About a week ago, I was scrolling through the statistical leaderboards on Baseball-Reference and saw that the Reds were leading the National League in stolen bases and boasting a success rate in the mid-80s. My eyes bugged out of my head for a fraction of a second before I realized, “Oh, that’s probably just Billy Hamilton.” And it was. After Sunday’s action, the Reds as a team are 46-for-55 in stolen base attempts, and Hamilton alone is 23-for-25.
When Hamilton was in the low minors, Mike Trout and Bryce Harper were atop the global prospect lists, but Hamilton was just as frequently discussed and just as greatly anticipated. That’s because we’d seen something like Harper and Trout, but Hamilton, fresh off a 103-steal season in low-A in 2011, was something new: a person with the chance to be the fastest everyday big leaguer ever. Hamilton stole 155 bases in 132 games across two levels in 2012 and debuted in the majors late the following year.
Once there, Hamilton was not only the fastest player in the game, but a qualitatively different runner. Small and lightweight, but long-striding, he invites the viewer to make sound effects, like “whoosh” and “neeeeeeerrrrrr” and “zzzzzzoooooooom.”
But like all things, the luster on Hamilton’s exceptional talent has faded with familiarity. It hasn’t helped that in Hamilton’s three full seasons in the majors the Reds haven’t won more than 76 games, or that his bat hasn’t lived up to even modest high-contact, low-power expectations: Hamilton’s career slash line entering 2017 was .248/.297/.334. And while Hamilton’s still managed to become an average, if unusual, big league regular, his legs have been most valuable not on offense but on defense, where he’s a plus-plus defender in center field.
Despite three straight 50-steal seasons, Hamilton hasn’t led the National League in stolen bases even once. His 58-steal season last year, a career high, doesn’t rank among the top seven stolen base totals for an outfielder named Billy Hamilton. But through a quarter of the season, Hamilton’s got a chance to change that.
On May 21 in each of the past three seasons, Hamilton’s had 16, 17, and eight stolen bases, but now he’s at 23 through 43 games for the Reds. Nobody else in baseball has more than 13. I know Hamilton is one slump or tweaked hamstring from blowing that pace to hell, but he’s on pace for about 87 stolen bases.
Even in one of the most stolen-base-averse environments of the past 45 years, 50- and 60-steal seasons aren’t that uncommon; there have been 16 60-steal seasons since 2000, for instance, led by José Reyes’s 78-steal campaign in 2007.
But nobody’s reached 80 since Rickey Henderson stole 93 bases in 1988, two years before Hamilton was born. And even the great stolen base seasons of the 1980s were the result of a more aggressive basestealing approach. Hamilton’s on pace for 94 stolen base attempts — in the expansion era, only two players, Henderson in 1985 and Eric Davis in 1986, stole as many as 80 bases in so few attempts. In fact, Hamilton’s efficiency is as impressive as his aggressiveness. Baseball-Reference credits Hamilton with five baserunning runs about a quarter of the way through the season. Nobody else is above three, and the record is 19, set by Maury Wills in his 104-steal season in 1962. Hamilton’s stolen base success rate at the moment is 92 percent, and his 25 attempts are already tied for 34th most since 1951 (when both leagues started tracking times caught stealing) for a success rate that good. The most stolen base attempts with that high a success rate is 56, set by Jacoby Ellsbury in 2013.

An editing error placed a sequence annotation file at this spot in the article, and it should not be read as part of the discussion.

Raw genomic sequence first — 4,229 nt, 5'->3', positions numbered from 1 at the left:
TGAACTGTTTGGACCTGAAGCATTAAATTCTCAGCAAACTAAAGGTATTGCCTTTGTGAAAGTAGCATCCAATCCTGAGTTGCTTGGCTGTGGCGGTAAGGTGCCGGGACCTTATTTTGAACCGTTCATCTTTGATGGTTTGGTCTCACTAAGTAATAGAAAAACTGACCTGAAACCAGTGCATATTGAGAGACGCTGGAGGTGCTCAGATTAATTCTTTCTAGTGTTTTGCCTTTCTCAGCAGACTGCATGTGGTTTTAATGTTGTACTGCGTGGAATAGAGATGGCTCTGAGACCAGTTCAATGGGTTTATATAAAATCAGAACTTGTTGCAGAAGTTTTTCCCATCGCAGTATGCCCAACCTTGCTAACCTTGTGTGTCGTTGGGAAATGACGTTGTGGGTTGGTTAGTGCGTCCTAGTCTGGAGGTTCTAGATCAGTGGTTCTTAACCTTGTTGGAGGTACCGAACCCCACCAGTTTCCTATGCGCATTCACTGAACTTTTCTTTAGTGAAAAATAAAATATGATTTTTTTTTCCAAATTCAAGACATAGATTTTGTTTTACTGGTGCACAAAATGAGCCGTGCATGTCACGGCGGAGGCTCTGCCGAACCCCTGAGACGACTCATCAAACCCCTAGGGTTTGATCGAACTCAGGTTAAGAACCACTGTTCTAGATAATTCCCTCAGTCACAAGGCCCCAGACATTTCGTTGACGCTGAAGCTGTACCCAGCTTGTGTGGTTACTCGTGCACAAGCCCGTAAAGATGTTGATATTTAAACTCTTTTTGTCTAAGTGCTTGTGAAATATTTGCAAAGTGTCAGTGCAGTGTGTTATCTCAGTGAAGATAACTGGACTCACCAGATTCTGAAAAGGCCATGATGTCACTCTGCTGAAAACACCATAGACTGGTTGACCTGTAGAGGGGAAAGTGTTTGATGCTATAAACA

Depending on how you balance volume versus efficiency, Hamilton is in the hunt for the best baserunning season of all time. A 19-run baserunning season could make Hamilton’s legs as valuable as Dexter Fowler’s bat was last year, but Hamilton runs the risk of flying under the radar because nobody cares about baserunning WAR; he’d have to chase down 100 stolen bases, if not the record of 130, in order to make large-print national headlines.
Unfortunately, he probably won’t have a chance to get there. When Henderson set the record in 1982, he attempted to steal 172 times, which he could do because, by virtue of being Rickey Henderson, he was on base constantly. Henderson led the league in walks that year and posted a .398 OBP. With Hamilton’s .311 OBP, he’d reach base 202 times per 650 plate appearances, which means he’d have to steal almost every chance he got in order to keep up.
We won’t get 1998 home-run-chase-style coverage of Hamilton, but even if all he does is keep up what he’s been doing for the next four months, it’ll be the best baserunning season of at least the past 30 years by any standard. And that was more or less the expectation all along.